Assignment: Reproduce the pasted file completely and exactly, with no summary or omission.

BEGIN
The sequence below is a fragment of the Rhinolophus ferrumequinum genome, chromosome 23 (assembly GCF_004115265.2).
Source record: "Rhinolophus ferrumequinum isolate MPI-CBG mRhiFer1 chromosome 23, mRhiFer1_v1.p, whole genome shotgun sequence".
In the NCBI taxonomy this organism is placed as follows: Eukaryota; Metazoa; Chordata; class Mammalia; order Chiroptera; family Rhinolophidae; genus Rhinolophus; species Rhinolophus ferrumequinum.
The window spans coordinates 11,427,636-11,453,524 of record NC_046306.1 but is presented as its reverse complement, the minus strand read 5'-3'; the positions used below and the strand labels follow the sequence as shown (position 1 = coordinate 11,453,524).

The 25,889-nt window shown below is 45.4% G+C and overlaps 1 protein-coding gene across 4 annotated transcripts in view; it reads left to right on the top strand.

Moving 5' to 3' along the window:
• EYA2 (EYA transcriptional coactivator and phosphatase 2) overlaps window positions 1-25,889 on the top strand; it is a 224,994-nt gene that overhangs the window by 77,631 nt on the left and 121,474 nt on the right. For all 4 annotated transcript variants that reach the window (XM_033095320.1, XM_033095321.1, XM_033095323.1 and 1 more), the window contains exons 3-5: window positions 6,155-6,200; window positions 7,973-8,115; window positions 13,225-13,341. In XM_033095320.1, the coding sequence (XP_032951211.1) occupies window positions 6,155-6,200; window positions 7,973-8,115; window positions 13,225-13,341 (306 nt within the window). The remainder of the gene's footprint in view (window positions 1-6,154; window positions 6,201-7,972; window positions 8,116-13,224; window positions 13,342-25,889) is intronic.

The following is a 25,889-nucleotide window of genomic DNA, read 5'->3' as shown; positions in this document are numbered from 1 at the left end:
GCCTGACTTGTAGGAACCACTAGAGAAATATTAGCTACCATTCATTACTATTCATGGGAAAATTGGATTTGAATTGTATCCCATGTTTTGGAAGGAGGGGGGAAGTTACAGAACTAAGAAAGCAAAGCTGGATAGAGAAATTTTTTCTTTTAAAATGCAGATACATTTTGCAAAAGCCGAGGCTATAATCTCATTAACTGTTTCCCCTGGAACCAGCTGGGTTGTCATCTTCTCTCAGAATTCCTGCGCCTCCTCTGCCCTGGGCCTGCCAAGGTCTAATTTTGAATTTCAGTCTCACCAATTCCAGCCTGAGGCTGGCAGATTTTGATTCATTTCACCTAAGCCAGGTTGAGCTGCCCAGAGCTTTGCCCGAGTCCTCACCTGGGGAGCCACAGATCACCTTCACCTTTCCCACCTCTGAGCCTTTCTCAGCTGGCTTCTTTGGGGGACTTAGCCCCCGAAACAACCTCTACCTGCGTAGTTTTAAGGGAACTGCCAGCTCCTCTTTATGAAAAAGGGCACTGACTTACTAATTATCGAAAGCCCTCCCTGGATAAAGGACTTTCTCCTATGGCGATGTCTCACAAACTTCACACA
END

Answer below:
The sequence below is a fragment of the Rhinolophus ferrumequinum genome, chromosome 23 (assembly GCF_004115265.2).
Source record: "Rhinolophus ferrumequinum isolate MPI-CBG mRhiFer1 chromosome 23, mRhiFer1_v1.p, whole genome shotgun sequence".
In the NCBI taxonomy this organism is placed as follows: Eukaryota; Metazoa; Chordata; class Mammalia; order Chiroptera; family Rhinolophidae; genus Rhinolophus; species Rhinolophus ferrumequinum.
The window spans coordinates 11,427,636-11,453,524 of record NC_046306.1 but is presented as its reverse complement, the minus strand read 5'-3'; the positions used below and the strand labels follow the sequence as shown (position 1 = coordinate 11,453,524).

The 25,889-nt window shown below is 45.4% G+C and overlaps 1 protein-coding gene across 4 annotated transcripts in view; it reads left to right on the top strand.

Moving 5' to 3' along the window:
• EYA2 (EYA transcriptional coactivator and phosphatase 2) overlaps window positions 1-25,889 on the top strand; it is a 224,994-nt gene that overhangs the window by 77,631 nt on the left and 121,474 nt on the right. For all 4 annotated transcript variants that reach the window (XM_033095320.1, XM_033095321.1, XM_033095323.1 and 1 more), the window contains exons 3-5: window positions 6,155-6,200; window positions 7,973-8,115; window positions 13,225-13,341. In XM_033095320.1, the coding sequence (XP_032951211.1) occupies window positions 6,155-6,200; window positions 7,973-8,115; window positions 13,225-13,341 (306 nt within the window). The remainder of the gene's footprint in view (window positions 1-6,154; window positions 6,201-7,972; window positions 8,116-13,224; window positions 13,342-25,889) is intronic.

The following is a 25,889-nucleotide window of genomic DNA, read 5'->3' as shown; positions in this document are numbered from 1 at the left end:
GCCTGACTTGTAGGAACCACTAGAGAAATATTAGCTACCATTCATTACTATTCATGGGAAAATTGGATTTGAATTGTATCCCATGTTTTGGAAGGAGGGGGGAAGTTACAGAACTAAGAAAGCAAAGCTGGATAGAGAAATTTTTTCTTTTAAAATGCAGATACATTTTGCAAAAGCCGAGGCTATAATCTCATTAACTGTTTCCCCTGGAACCAGCTGGGTTGTCATCTTCTCTCAGAATTCCTGCGCCTCCTCTGCCCTGGGCCTGCCAAGGTCTAATTTTGAATTTCAGTCTCACCAATTCCAGCCTGAGGCTGGCAGATTTTGATTCATTTCACCTAAGCCAGGTTGAGCTGCCCAGAGCTTTGCCCGAGTCCTCACCTGGGGAGCCACAGATCACCTTCACCTTTCCCACCTCTGAGCCTTTCTCAGCTGGCTTCTTTGGGGGACTTAGCCCCCGAAACAACCTCTACCTGCGTAGTTTTAAGGGAACTGCCAGCTCCTCTTTATGAAAAAGGGCACTGACTTACTAATTATCGAAAGCCCTCCCTGGATAAAGGACTTTCTCCTATGGCGATGTCTCACAAACTTCACACA